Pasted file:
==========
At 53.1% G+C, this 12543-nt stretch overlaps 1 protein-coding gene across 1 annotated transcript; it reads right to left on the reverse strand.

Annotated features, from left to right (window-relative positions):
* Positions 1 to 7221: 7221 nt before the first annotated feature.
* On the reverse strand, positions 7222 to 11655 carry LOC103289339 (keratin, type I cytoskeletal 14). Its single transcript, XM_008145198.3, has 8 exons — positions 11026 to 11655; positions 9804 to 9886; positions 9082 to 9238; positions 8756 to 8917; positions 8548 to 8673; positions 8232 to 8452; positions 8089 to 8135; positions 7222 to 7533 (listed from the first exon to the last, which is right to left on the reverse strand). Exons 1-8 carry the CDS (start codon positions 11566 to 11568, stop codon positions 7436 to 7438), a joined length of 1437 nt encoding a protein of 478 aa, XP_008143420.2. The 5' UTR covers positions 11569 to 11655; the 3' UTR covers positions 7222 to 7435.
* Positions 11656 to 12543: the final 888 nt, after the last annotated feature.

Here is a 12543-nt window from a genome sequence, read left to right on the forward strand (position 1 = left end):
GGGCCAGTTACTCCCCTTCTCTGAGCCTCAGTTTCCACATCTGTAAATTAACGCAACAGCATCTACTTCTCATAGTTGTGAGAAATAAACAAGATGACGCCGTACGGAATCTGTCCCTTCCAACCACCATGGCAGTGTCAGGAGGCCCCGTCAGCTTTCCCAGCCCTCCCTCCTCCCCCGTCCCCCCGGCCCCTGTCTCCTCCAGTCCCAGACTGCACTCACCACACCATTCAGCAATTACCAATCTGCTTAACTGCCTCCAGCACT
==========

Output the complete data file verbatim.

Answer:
At 53.1% G+C, this 12543-nt stretch overlaps 1 protein-coding gene across 1 annotated transcript; it reads right to left on the reverse strand.

Annotated features, from left to right (window-relative positions):
* Positions 1 to 7221: 7221 nt before the first annotated feature.
* On the reverse strand, positions 7222 to 11655 carry LOC103289339 (keratin, type I cytoskeletal 14). Its single transcript, XM_008145198.3, has 8 exons — positions 11026 to 11655; positions 9804 to 9886; positions 9082 to 9238; positions 8756 to 8917; positions 8548 to 8673; positions 8232 to 8452; positions 8089 to 8135; positions 7222 to 7533 (listed from the first exon to the last, which is right to left on the reverse strand). Exons 1-8 carry the CDS (start codon positions 11566 to 11568, stop codon positions 7436 to 7438), a joined length of 1437 nt encoding a protein of 478 aa, XP_008143420.2. The 5' UTR covers positions 11569 to 11655; the 3' UTR covers positions 7222 to 7435.
* Positions 11656 to 12543: the final 888 nt, after the last annotated feature.

Here is a 12543-nt window from a genome sequence, read left to right on the forward strand (position 1 = left end):
GGGCCAGTTACTCCCCTTCTCTGAGCCTCAGTTTCCACATCTGTAAATTAACGCAACAGCATCTACTTCTCATAGTTGTGAGAAATAAACAAGATGACGCCGTACGGAATCTGTCCCTTCCAACCACCATGGCAGTGTCAGGAGGCCCCGTCAGCTTTCCCAGCCCTCCCTCCTCCCCCGTCCCCCCGGCCCCTGTCTCCTCCAGTCCCAGACTGCACTCACCACACCATTCAGCAATTACCAATCTGCTTAACTGCCTCCAGCACT